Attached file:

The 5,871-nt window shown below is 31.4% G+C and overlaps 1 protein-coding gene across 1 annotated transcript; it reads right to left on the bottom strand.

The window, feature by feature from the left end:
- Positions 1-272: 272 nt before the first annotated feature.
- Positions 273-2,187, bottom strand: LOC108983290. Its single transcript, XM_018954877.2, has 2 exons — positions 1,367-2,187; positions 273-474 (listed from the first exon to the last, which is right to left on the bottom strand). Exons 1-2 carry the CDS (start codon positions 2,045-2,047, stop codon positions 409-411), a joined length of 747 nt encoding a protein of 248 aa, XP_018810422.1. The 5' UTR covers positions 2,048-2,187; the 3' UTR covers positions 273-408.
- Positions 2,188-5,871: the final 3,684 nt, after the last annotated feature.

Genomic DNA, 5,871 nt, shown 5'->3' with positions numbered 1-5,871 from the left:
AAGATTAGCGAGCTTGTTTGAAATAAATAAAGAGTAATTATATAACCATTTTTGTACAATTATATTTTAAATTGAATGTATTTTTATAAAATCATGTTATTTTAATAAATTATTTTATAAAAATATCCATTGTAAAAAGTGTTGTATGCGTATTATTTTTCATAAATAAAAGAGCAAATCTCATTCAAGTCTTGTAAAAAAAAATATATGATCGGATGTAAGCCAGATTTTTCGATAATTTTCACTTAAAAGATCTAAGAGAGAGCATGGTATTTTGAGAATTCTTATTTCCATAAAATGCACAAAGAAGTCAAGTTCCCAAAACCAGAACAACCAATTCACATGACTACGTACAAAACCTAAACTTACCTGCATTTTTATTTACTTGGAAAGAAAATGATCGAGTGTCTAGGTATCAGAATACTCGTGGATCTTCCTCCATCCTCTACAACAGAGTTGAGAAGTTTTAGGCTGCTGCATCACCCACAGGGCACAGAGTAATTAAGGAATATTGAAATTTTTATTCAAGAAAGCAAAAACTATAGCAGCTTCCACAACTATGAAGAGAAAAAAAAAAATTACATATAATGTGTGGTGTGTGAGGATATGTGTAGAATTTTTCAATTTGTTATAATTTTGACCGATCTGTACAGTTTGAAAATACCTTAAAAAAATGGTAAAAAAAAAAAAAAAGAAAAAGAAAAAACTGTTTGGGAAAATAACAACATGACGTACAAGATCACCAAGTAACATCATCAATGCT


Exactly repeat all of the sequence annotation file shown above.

The 5,871-nt window shown below is 31.4% G+C and overlaps 1 protein-coding gene across 1 annotated transcript; it reads right to left on the bottom strand.

The window, feature by feature from the left end:
- Positions 1-272: 272 nt before the first annotated feature.
- Positions 273-2,187, bottom strand: LOC108983290. Its single transcript, XM_018954877.2, has 2 exons — positions 1,367-2,187; positions 273-474 (listed from the first exon to the last, which is right to left on the bottom strand). Exons 1-2 carry the CDS (start codon positions 2,045-2,047, stop codon positions 409-411), a joined length of 747 nt encoding a protein of 248 aa, XP_018810422.1. The 5' UTR covers positions 2,048-2,187; the 3' UTR covers positions 273-408.
- Positions 2,188-5,871: the final 3,684 nt, after the last annotated feature.

Genomic DNA, 5,871 nt, shown 5'->3' with positions numbered 1-5,871 from the left:
AAGATTAGCGAGCTTGTTTGAAATAAATAAAGAGTAATTATATAACCATTTTTGTACAATTATATTTTAAATTGAATGTATTTTTATAAAATCATGTTATTTTAATAAATTATTTTATAAAAATATCCATTGTAAAAAGTGTTGTATGCGTATTATTTTTCATAAATAAAAGAGCAAATCTCATTCAAGTCTTGTAAAAAAAAATATATGATCGGATGTAAGCCAGATTTTTCGATAATTTTCACTTAAAAGATCTAAGAGAGAGCATGGTATTTTGAGAATTCTTATTTCCATAAAATGCACAAAGAAGTCAAGTTCCCAAAACCAGAACAACCAATTCACATGACTACGTACAAAACCTAAACTTACCTGCATTTTTATTTACTTGGAAAGAAAATGATCGAGTGTCTAGGTATCAGAATACTCGTGGATCTTCCTCCATCCTCTACAACAGAGTTGAGAAGTTTTAGGCTGCTGCATCACCCACAGGGCACAGAGTAATTAAGGAATATTGAAATTTTTATTCAAGAAAGCAAAAACTATAGCAGCTTCCACAACTATGAAGAGAAAAAAAAAAATTACATATAATGTGTGGTGTGTGAGGATATGTGTAGAATTTTTCAATTTGTTATAATTTTGACCGATCTGTACAGTTTGAAAATACCTTAAAAAAATGGTAAAAAAAAAAAAAAAGAAAAAGAAAAAACTGTTTGGGAAAATAACAACATGACGTACAAGATCACCAAGTAACATCATCAATGCT